The Town Mansion was originally built in 1912 by a wealthy petroleum importer. During the early 20th century, the area in which the mansion was built, had become a hub for many rich German families in the early 1900's. By 1918, once the First World War had come to an end and the town was heavily damaged by the intense bombing raids at the start of the war and then German occupation of Belgium in 1914. Only two houses in that street survived, the Town Mansion being one of those. It was then later occupied by a Belgium shipbuilder until the late 1960's, when it was used as an office space. The mansion was abandoned in 1991 and hasn't been formally resided in since.
Visited with @PROJ3CTM4YH3M and a non forum member. As I recall it was a particularly hot spring day and we all excited to see this location, partly to escape from the intense heat. Once we got inside we spent a short amount of time wandering around before we eagerly started taking our pictures. I can confidentially say that this is one of the grandest mansions in Belgium I have visited. I did wonder what the lives of the families that once inhabited it were like and the memories they must have had. It was a very enjoyable explore for me and as always, I hope you enjoy my photos!
If you got this far, thanks for reading
A large abandoned iron mine with miles of tunnels and several levels. We've been here 3 times and still not seen a fraction of it. Yet we walked 20 Km in there. There should be some big vehicles in there but only found some tracks. But we found a lot of little things like old miner boot with real nails in the soles,a small horse shoe and imprints of horseshoe's and miner boots. From some places it took more 1.5 Hr just to get to the only entry. And unfortunately at the last visit we saw that effort are been made to seal the entry up. A big wire mesh was placed, a wheelbarrow and some mounting materials were present there but no workers. I think it was raining to hard that day.. Probably the entry is closed now.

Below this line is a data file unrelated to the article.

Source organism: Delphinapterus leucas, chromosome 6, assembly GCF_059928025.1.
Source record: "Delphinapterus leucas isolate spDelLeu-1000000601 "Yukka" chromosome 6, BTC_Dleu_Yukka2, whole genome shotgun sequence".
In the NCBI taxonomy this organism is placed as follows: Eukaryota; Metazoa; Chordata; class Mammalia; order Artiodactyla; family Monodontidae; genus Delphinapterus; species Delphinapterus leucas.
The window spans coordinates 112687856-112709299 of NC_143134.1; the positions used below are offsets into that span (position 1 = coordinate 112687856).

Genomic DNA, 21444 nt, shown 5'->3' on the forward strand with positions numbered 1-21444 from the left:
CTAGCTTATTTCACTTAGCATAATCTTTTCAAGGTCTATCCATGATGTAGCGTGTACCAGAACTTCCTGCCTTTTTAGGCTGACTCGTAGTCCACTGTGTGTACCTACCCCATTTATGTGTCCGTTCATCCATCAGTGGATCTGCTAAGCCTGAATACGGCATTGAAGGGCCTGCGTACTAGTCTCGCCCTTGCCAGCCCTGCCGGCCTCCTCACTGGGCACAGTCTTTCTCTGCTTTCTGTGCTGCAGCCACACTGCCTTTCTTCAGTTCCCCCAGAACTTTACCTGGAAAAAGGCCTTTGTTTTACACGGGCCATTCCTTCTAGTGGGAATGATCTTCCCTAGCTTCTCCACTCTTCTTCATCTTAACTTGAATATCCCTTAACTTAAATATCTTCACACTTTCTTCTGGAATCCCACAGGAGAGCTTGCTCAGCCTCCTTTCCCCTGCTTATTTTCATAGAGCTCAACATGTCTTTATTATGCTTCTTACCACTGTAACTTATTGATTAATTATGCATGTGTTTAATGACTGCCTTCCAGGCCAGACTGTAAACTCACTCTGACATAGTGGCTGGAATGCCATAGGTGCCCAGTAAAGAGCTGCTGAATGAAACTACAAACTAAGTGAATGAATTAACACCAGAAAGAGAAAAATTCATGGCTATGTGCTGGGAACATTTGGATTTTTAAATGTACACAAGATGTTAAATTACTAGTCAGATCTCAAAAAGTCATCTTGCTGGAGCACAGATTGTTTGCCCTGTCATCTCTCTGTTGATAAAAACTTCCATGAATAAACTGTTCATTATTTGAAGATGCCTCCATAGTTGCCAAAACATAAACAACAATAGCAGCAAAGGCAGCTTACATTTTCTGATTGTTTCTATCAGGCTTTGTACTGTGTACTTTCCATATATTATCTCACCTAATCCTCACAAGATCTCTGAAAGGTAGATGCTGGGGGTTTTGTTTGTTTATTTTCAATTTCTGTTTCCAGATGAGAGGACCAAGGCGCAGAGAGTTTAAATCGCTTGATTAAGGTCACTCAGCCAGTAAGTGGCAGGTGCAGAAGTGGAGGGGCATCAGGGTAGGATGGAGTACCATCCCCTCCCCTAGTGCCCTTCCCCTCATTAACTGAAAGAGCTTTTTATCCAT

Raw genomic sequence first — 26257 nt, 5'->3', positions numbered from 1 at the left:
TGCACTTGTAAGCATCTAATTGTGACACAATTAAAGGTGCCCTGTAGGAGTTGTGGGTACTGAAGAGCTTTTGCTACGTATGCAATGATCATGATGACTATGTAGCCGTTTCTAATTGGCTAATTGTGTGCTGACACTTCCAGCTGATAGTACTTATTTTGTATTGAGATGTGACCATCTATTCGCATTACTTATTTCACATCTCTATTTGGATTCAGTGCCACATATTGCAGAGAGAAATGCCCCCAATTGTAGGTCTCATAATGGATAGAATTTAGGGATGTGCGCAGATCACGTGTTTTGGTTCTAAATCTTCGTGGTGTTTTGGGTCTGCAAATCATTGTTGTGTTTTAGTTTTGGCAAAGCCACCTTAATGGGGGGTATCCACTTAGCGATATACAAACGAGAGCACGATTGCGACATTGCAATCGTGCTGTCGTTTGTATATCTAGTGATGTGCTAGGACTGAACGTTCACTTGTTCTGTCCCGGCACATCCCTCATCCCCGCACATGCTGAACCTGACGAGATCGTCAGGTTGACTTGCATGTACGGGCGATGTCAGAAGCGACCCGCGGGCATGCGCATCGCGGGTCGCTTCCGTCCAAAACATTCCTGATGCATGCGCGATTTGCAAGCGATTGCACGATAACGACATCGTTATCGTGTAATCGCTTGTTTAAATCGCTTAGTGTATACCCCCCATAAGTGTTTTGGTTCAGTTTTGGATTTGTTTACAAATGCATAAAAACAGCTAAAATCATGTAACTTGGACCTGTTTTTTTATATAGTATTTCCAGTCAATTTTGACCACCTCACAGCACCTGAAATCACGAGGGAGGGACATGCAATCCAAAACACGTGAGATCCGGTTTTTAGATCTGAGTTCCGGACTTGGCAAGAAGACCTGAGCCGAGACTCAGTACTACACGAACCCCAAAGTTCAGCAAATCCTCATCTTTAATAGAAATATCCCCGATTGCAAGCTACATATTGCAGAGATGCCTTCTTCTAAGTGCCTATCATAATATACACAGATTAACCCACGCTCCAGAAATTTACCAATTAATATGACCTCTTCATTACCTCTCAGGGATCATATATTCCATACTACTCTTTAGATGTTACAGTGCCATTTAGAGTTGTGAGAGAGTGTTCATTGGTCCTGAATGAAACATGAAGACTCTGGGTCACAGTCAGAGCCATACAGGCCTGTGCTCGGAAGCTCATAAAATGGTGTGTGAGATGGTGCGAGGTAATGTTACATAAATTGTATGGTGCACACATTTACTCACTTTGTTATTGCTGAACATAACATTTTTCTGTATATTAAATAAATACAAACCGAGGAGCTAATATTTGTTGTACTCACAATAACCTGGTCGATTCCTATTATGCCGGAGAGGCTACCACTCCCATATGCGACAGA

But sure fun to explore there an been off the grid for some hours.
IMG_9504 by Bart Hamradio, on Flickr
IMG_9497 by Bart Hamradio, on Flickr
IMG_9489 by Bart Hamradio, on Flickr
IMG_9480 by Bart Hamradio, on Flick
IMG_1291 by Bart Hamradio, on Flickr
IMG_1300 by Bart Hamradio, on Flickr
IMG_1304 by Bart Hamradio, on Flickr
IMG_1317 by Bart Hamradio, on Flickr
IMG_1321 by Bart Hamradio, on Flickr
IMG_1325 by Bart Hamradio, on Flickr
IMG_1327 by Bart Hamradio, on Flickr
IMG_0679 by Bart Hamradio, on Flickr
IMG_0687 by Bart Hamradio, on Flickr
IMG_0689 by Bart Hamradio, on Flickr
IMG_9499 by Bart Hamradio, on Flickr
First report here, the well-known Chateau wolfenstein.
Lost somewhere in the Belgian Ardennes, the castle was built 1931 by a rich Baron.
It has many use throught the years, hospital, command centre during the war, care home for soldiers and, apparently some kind of jail for war and politic prisonners.
Now, it 's still a part a the hospital complex but it is unused, except for a room where the hospital stocks some servers.
We went and visited a WW2 Shelter last night on the outskirts of London. The place was absolutely incredible and even had left behind remnants. We found it that it had been unsealed again so we decided to set off straight away as we did not want to miss this chance. I hope you enjoy the video!
I couldn't find to much however the shelter was built on the grounds of Cane Hill Asylum around the time of WW2. There were also another 3 tunnels built at the same time. Sometime after the war the tunnels were bought by a specialist manufacture of optical devices which included mainly lenses for large telescopes. The Company left the site in the early 70s to then go on and finish trade in 1978. It basically then turned into a tipping site for old car parts until they were sealed up by the local council.